The war that erupted between the White House and Steve Bannon Wednesday is one many people inside the West Wing feared would happen after the former chief strategist was pushed out of the administration several months ago.
While it is unusual for a former White House official like Bannon to trash a fellow top aide on the record -- in this case, Jared Kushner, the President's son-in-law -- the comments are a continuation of a long-running feud between the two men.
After Bannon spent the last several weeks lobbing criticism at President Donald Trump's inner circle and questioning the way the White House operates, tensions boiled over Wednesday after Bannon was quoted calling a meeting between Kushner, Donald Trump Jr. and a Russian lawyer "treasonous" and "unpatriotic" in excerpts from Michael Wolff's forthcoming book "Fire and Fury: Inside the Trump White House."
Trump unleashed on Bannon in an lengthy statement where he dismissed Bannon's political influence and questioned his mental stability, and although the President is known for maintaining contact with people he has fired, he spent Wednesday privately telling people he was done with Bannon.
After Bannon left the administration in August and returned to his perch at Breitbart News, the question was whether he would remain an ally of the President's or become a thorn in the administration's side.
But on Wednesday, in the White House's eyes, Bannon became more than just a nuisance. A source close to the West Wing says he crossed a clear line when he went after the President's family, noting that Bannon went from being an occasional annoyance to an adversary.
"Once Bannon got personal, the gloves were off," the source said. "They are holding nothing back."
During his time at the White House, Bannon spearheaded a nationalist faction of aides within the West Wing, often clashing with a more global-minded group that included Ivanka Trump, Kushner and chief economic adviser Gary Cohn. Those early months of the Trump administration were rife with drama from those competing power centers.
Anecdotes quickly emerged of Ivanka pleading with her father to moderate his positions -- or at least his tone -- often, with little success. It took a while to determine those leaks weren't entirely the result of her Manhattan friends casting her in the role of their liberal savior, but rather her newfound White House colleagues looking to undermine her influence, according to administration officials.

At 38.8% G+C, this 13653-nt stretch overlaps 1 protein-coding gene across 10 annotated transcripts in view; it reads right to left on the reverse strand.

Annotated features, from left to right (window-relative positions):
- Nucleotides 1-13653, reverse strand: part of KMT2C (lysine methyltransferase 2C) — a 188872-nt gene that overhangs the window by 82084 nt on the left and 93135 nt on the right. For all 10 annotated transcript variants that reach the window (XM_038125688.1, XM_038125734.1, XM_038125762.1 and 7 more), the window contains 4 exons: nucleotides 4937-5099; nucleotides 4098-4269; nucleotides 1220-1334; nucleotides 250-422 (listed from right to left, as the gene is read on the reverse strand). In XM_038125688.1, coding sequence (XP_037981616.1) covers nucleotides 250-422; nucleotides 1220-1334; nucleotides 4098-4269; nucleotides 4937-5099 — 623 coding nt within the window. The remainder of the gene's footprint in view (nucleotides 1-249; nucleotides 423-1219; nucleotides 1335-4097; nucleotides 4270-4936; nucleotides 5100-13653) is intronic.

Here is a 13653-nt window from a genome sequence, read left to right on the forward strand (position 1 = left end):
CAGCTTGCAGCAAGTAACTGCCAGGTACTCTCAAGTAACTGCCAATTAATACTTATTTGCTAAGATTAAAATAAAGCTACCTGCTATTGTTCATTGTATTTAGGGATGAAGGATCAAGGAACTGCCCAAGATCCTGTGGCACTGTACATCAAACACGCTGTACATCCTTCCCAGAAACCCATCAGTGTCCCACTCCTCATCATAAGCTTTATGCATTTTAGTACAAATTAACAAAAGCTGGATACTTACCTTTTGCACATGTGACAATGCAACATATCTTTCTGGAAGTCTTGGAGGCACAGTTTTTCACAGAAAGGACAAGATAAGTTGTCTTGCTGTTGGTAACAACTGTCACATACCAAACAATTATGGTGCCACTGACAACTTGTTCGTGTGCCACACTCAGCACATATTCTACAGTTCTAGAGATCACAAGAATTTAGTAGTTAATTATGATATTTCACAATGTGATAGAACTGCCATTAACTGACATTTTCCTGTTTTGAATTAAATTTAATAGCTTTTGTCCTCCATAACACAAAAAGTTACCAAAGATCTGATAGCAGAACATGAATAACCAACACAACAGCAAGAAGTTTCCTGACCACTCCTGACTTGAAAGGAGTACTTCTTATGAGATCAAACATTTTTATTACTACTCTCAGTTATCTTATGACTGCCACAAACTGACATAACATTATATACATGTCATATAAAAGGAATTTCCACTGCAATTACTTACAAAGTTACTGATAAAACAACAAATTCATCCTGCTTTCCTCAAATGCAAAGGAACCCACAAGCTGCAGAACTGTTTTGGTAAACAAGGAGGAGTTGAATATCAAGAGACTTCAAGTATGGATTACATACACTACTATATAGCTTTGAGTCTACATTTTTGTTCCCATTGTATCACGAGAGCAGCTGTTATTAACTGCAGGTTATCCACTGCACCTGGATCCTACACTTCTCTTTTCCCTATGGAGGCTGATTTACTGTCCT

The leaks targeting Ivanka Trump appeared to slow once Bannon departed the administration in August. Meanwhile, Trump and Kushner benefited from the structure under chief of staff John Kelly, who has helped West Wing staff to define their roles more clearly.
Bannon took aim at Ivanka publicly as recently as last month. Speaking at an election eve rally for Roy Moore, he appeared to mock her statement on Moore, criticizing members of his party who spoke out against the Senate candidate: "There's a special place in hell for Republicans who should know better."
And Bannon hasn't limited his criticism to the Washington-based members of the Trump family.
"They're going to crack Don Jr. like an egg on national TV," he told Wolff about the President's eldest son, according to excerpts obtained by The Guardian.
The President's statement appeared to acknowledge that Bannon's leaks struck a nerve.
"Steve pretends to be at war with the media, which he calls the opposition party, yet he spent his time at the White House leaking false information to the media to make himself seem far more important than he was. It is the only thing he does well," Trump said.
For their part, Ivanka Trump and Jared Kushner, who spent the holidays with the President in Palm Beach, have kept their heads down, back at work in the West Wing and, through a spokesperson, declining to comment publicly on the unfolding scene.